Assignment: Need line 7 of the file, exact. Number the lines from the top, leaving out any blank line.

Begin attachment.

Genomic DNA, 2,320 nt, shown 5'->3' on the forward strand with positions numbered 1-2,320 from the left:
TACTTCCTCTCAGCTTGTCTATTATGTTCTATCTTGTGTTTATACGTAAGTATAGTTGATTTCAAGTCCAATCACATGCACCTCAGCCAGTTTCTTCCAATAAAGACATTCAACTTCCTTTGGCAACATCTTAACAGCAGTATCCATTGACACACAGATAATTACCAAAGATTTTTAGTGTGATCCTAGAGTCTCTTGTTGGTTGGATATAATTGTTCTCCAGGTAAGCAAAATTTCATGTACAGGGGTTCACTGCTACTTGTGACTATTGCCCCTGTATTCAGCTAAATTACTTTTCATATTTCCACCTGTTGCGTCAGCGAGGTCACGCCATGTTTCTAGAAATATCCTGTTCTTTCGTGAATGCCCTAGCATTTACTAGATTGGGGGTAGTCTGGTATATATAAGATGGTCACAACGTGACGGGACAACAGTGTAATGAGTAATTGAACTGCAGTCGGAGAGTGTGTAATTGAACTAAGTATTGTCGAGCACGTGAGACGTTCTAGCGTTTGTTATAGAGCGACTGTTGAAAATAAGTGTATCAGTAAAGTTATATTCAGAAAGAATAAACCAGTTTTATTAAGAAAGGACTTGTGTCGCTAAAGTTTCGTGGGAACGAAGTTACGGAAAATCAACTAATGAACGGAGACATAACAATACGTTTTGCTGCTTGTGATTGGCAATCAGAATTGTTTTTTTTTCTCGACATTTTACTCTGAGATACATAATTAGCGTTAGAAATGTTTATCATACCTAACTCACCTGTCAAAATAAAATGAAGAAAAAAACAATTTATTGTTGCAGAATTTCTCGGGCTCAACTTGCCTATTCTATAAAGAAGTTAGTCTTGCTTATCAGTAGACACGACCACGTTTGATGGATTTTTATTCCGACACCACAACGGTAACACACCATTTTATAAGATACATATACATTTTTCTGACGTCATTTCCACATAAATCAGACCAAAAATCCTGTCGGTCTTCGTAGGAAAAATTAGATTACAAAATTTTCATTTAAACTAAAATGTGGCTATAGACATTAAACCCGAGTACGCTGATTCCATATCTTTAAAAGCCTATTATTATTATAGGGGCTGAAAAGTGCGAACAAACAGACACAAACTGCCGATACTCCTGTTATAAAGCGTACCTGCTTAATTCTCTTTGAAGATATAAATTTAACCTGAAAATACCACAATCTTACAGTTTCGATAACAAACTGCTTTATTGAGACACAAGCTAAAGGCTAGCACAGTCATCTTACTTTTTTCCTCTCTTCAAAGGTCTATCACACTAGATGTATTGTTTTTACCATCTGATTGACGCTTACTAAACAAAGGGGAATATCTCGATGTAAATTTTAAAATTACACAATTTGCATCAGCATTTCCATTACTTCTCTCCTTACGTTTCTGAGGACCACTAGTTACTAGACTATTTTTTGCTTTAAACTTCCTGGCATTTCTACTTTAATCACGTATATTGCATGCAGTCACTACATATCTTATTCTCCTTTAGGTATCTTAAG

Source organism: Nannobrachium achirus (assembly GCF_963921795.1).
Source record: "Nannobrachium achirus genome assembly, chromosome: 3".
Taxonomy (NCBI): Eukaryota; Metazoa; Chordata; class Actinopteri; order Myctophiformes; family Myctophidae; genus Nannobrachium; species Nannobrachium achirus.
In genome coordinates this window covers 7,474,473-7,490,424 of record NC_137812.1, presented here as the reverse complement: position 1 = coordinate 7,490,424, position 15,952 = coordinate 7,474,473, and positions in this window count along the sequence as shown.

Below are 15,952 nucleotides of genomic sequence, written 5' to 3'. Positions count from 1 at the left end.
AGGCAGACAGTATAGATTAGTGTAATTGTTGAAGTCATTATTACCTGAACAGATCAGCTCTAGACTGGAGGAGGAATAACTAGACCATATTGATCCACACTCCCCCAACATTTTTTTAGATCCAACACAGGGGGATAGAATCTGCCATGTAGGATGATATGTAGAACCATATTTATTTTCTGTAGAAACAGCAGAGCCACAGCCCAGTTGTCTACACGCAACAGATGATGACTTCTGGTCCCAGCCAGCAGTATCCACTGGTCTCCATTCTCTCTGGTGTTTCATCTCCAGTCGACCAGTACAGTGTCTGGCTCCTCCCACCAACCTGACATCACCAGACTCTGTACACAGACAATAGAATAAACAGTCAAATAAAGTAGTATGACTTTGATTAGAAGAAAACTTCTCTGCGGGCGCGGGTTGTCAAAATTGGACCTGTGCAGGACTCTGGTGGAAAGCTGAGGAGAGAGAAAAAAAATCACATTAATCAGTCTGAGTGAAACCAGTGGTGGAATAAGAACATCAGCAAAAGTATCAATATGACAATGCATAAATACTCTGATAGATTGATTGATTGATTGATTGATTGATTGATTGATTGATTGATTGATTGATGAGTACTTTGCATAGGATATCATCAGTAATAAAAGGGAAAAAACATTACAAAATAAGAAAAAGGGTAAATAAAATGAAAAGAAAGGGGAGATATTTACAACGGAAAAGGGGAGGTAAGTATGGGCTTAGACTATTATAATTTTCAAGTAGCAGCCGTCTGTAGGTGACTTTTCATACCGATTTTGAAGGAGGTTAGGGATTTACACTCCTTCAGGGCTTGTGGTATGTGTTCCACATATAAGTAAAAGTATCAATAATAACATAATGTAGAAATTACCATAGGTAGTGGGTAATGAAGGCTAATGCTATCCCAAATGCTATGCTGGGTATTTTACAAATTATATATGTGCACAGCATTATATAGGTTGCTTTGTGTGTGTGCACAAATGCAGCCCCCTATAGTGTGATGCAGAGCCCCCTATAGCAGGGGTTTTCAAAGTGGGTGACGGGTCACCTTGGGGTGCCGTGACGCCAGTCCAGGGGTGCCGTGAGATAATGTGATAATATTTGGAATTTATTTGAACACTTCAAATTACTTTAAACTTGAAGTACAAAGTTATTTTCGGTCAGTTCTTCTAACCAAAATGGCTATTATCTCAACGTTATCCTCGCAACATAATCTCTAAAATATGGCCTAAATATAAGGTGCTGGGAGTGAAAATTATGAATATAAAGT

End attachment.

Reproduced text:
Below are 15,952 nucleotides of genomic sequence, written 5' to 3'. Positions count from 1 at the left end.